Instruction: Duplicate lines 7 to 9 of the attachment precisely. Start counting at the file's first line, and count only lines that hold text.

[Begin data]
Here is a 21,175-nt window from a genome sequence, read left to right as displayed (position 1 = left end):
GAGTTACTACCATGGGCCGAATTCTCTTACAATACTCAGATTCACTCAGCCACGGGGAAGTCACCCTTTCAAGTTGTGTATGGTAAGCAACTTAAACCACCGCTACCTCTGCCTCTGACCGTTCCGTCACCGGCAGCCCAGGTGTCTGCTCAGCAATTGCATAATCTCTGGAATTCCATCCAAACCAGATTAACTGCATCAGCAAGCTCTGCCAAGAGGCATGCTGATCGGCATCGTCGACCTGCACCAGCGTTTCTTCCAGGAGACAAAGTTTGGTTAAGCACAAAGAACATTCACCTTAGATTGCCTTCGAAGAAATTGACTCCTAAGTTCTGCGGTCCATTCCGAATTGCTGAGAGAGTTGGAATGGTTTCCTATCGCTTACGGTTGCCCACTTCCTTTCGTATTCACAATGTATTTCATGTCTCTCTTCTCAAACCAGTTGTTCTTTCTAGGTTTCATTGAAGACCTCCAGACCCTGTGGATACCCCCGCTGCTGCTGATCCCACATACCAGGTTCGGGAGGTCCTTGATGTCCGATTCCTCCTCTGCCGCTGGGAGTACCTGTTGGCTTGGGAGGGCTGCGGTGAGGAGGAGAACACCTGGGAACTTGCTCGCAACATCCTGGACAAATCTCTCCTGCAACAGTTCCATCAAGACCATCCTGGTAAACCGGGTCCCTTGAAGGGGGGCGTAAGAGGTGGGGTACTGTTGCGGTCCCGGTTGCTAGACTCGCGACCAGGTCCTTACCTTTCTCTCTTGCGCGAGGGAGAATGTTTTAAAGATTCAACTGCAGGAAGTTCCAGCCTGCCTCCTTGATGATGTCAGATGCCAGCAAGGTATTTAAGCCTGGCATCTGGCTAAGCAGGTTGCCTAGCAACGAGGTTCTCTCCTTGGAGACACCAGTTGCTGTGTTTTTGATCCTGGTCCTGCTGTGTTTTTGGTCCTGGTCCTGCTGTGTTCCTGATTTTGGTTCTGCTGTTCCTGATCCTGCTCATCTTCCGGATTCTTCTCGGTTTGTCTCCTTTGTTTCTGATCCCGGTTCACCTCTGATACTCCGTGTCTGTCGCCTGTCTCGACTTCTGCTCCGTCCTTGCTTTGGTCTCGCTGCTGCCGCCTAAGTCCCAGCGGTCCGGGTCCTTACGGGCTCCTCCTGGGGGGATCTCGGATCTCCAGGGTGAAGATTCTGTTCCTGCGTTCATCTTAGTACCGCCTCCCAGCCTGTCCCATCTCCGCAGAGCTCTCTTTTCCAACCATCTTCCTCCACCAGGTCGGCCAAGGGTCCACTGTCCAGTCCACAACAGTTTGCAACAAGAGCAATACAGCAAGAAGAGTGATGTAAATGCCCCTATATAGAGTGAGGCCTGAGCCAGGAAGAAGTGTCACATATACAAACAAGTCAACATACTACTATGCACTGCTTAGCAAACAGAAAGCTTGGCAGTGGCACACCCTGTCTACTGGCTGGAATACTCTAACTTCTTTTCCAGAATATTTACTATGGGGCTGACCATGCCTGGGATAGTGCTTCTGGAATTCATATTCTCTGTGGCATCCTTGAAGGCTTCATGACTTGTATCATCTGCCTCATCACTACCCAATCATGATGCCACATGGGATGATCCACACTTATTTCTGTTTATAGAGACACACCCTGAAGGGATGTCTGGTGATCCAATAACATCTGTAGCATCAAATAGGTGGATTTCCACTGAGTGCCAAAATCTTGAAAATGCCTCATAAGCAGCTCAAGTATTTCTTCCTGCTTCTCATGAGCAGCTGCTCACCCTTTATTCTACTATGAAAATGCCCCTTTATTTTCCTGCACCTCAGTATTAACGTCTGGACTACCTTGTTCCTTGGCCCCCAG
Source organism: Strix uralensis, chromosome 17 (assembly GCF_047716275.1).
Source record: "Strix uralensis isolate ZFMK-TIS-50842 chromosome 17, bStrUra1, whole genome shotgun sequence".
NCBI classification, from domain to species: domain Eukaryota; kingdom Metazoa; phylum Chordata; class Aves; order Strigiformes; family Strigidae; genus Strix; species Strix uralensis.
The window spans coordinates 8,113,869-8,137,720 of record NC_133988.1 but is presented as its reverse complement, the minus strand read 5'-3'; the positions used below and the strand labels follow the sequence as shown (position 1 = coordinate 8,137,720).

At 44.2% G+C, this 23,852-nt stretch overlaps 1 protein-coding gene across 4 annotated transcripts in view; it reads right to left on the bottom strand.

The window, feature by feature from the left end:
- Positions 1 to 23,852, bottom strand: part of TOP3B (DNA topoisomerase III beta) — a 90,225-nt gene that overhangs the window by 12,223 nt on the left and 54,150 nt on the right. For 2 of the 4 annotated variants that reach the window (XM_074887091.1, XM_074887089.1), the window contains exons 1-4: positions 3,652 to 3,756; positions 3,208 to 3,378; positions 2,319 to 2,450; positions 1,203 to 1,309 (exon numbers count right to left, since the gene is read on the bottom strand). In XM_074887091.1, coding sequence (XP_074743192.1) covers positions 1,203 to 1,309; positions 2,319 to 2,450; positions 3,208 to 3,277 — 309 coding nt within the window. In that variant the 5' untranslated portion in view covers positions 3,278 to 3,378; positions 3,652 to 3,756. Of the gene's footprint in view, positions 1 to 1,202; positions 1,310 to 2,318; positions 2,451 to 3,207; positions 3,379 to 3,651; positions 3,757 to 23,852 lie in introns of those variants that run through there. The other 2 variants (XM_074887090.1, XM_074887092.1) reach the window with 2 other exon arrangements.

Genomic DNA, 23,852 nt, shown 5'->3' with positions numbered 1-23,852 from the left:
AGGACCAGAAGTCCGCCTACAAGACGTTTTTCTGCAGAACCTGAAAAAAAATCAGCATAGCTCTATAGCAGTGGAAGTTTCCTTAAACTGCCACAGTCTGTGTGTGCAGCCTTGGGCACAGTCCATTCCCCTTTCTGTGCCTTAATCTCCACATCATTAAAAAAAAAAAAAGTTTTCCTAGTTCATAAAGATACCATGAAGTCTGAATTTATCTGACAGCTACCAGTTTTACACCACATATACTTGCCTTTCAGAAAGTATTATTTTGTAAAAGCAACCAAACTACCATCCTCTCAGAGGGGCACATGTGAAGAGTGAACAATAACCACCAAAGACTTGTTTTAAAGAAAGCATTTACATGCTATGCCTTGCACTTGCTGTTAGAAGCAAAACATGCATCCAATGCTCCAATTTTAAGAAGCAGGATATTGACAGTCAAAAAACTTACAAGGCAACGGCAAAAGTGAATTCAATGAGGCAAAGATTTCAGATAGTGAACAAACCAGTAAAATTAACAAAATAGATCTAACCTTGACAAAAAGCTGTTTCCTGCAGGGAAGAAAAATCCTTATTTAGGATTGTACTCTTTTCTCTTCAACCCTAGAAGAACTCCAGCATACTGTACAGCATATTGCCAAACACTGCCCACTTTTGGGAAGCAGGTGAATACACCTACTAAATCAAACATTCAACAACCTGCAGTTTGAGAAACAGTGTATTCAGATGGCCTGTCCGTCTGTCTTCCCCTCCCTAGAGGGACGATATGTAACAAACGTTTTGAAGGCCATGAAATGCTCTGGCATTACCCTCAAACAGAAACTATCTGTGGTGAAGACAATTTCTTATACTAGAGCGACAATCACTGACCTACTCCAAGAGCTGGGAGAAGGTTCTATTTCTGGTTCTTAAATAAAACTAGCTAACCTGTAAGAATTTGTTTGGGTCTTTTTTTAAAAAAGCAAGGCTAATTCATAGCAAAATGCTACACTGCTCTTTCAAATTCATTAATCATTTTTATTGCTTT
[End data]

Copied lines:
At 44.2% G+C, this 23,852-nt stretch overlaps 1 protein-coding gene across 4 annotated transcripts in view; it reads right to left on the bottom strand.

The window, feature by feature from the left end:
- Positions 1 to 23,852, bottom strand: part of TOP3B (DNA topoisomerase III beta) — a 90,225-nt gene that overhangs the window by 12,223 nt on the left and 54,150 nt on the right. For 2 of the 4 annotated variants that reach the window (XM_074887091.1, XM_074887089.1), the window contains exons 1-4: positions 3,652 to 3,756; positions 3,208 to 3,378; positions 2,319 to 2,450; positions 1,203 to 1,309 (exon numbers count right to left, since the gene is read on the bottom strand). In XM_074887091.1, coding sequence (XP_074743192.1) covers positions 1,203 to 1,309; positions 2,319 to 2,450; positions 3,208 to 3,277 — 309 coding nt within the window. In that variant the 5' untranslated portion in view covers positions 3,278 to 3,378; positions 3,652 to 3,756. Of the gene's footprint in view, positions 1 to 1,202; positions 1,310 to 2,318; positions 2,451 to 3,207; positions 3,379 to 3,651; positions 3,757 to 23,852 lie in introns of those variants that run through there. The other 2 variants (XM_074887090.1, XM_074887092.1) reach the window with 2 other exon arrangements.